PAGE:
Wisdom from The Elder Corner—Series 3
Stan Paine, CSL
In this month of Thanksgiving, our attention turns more intentionally and more prominently to gratitude. In a spirituality of elderhood, gratitude offers us a “blessing place” throughout the year—even from day to day. Mindfulness about the many ways in which we are blessed each day opens our hearts and deepens our sense of gratitude. The beauty of nature, the presence of family and friends in our lives and the miracles of each new sunrise, each new season and each new stage of life all bless us and awaken feelings of gratitude.
Madeleine L’Engle, an author whose writing crosses generational boundaries, once wrote, “The great thing about getting older is that you don’t lose all the other ages you’ve been.” As we age, we accumulate a growing collection of experiences and memories, and we have all the more for which to be grateful.
In this season of Thanksgiving, and throughout the year, let us be mindful of the many ways in which we have been blessed by the elders in our lives (in our families, our schools, our church and our neighborhood). And as we, ourselves become elders, let us remember with grateful hearts the many blessings which life has bestowed upon us.
Thinking Differently About Giving
At some point in later life, many elders seek to actively down-size their possessions. They become more focused on “getting rid of …” than “getting…”. “What do you want for Christmas?” is often met with “I don’t need anything.” Yet we are determined to give a gift. Let us think differently about giving this holiday season. This year, let us consider the benefits of giving of a non-commercial, non-material nature—giving that which is closer to the heart than to the pocketbook.
What do such gifts look like? Elders might write heart-felt letters to family members, provide new experiences for younger generations, or arrange for new learning opportunities through lessons. Children, youth or parents might also write letters to elders in the family, provide the gift of time to be spent as the elder requests or do something for the elder that s/he is not likely to or able to do for him/herself.
What about giving to those outside the family circle? Multiple generations can join to gather their seldom-used warm clothing to be donated to a shelter–or shop together for non-perishable food to be donated to a food bank—or carve out time to volunteer together for a good cause. Everyone could benefit from this kind of giving.
Becoming better givers also seems to have some unexpected benefits. Recent studies indicate a strong relationship between the act of giving and the giver’s well-being. One study spanning 5 years identified three types of individuals: non-givers (takers), “selfish givers” (limited or self-interested giving), and “compassionate givers”. After a five-year study with elders focusing on participants’ well-being, compassionate givers had better measures of well-being than others, including more contentment, meaningfulness and even wellness.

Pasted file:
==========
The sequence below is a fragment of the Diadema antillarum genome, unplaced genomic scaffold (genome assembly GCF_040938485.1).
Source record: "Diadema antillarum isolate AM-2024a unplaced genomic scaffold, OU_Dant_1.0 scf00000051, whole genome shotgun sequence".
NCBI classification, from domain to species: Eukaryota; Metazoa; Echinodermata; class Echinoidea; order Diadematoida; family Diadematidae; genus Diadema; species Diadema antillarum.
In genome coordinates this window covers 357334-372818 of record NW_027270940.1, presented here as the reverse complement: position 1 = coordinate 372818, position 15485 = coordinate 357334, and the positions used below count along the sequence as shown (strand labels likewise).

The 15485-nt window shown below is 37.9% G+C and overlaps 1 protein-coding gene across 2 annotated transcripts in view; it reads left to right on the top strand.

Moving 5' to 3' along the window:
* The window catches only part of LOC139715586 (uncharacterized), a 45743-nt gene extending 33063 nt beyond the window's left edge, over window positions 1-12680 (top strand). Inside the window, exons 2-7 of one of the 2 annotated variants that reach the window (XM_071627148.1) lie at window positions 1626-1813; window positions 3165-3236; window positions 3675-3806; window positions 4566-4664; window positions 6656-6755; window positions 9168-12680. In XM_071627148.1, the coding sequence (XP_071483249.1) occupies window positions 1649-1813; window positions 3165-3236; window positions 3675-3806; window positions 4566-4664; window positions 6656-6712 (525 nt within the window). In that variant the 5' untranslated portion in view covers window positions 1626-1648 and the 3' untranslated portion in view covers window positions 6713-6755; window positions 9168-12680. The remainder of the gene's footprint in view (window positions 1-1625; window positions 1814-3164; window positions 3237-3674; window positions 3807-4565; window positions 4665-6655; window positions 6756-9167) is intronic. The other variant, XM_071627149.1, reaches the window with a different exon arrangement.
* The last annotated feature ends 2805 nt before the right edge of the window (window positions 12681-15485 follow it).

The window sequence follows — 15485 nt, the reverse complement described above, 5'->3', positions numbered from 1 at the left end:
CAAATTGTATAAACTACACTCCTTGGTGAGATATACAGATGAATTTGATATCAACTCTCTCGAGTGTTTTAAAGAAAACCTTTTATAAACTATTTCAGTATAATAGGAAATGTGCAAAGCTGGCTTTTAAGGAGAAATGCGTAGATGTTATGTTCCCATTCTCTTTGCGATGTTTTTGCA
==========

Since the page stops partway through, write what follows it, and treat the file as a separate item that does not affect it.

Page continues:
“Did you make any New Year’s resolutions this year?” This is a question we sometimes hear at this time of year. Many resolutions, while well-intentioned, fall by the wayside within a few weeks. We simply forget about them or we regret our inability to follow-through on a basic self-improvement goal.
An alternative to making New Year’s resolutions, one which perhaps has more staying power, is the practice of adopting a new theme for our lives. A theme is not the same as a goal. Goals are too easily left behind. A theme can be a way of being, a character trait or a way of thinking about how we live our lives from day to day. It is a guiding principle. It is a lens through which we see ourselves and our actions more clearly.
Adopting a personal theme need not be limited to the beginning of January. In fact, one of the weaknesses of New Year’s resolutions might be that they seem to be connected primarily to a certain time of the year. Once the year is no longer new, can we sustain our resolution? Instead, adopting a theme to guide our actions can take place at any time of the year. We can recommit to it at any time—any day or any moment we recognize the need to do so. This is the gift of new beginnings.
People of any age can adopt a theme to guide their actions. As we get older, we sometimes tend to become more reflective about our lives. We might see times when we wish we had acted in a way more consistent with our espoused values. This might help us identify and adopt a theme for going forward. Remembering a relationship that has withered, we could adopt a theme of renewing or nurturing our relationships. Recalling actions we now regret, we can adopt a theme of acting with greater integrity to our values. Remembering actions which in the past have brought us joy, we can adopt a theme of striving to enrich the lives of others. These actions flowing from following a theme need not be heroic actions. They can be simple things, done in the moment, which exemplify the values we want our lives to reflect.
There is a light-hearted saying in some church circles that “we are not perfect, just forgiven.” Success at integrating a New Year’s resolution into our lives requires something close to perfection—often at forming or breaking a habit. But adopting a theme allows forgiveness for falling short and provides an always-present opportunity for starting over. We will never reach perfection, but we can become quite good at striving toward it. This is the gift of new beginnings.
Stan Paine is a Certified Sage-ing Leader who has been actively involved in bringing Elder wisdom into his local church community in Eugene, Oregon. We will be periodically publishing several of his blogs on the SI website. Here is the third series.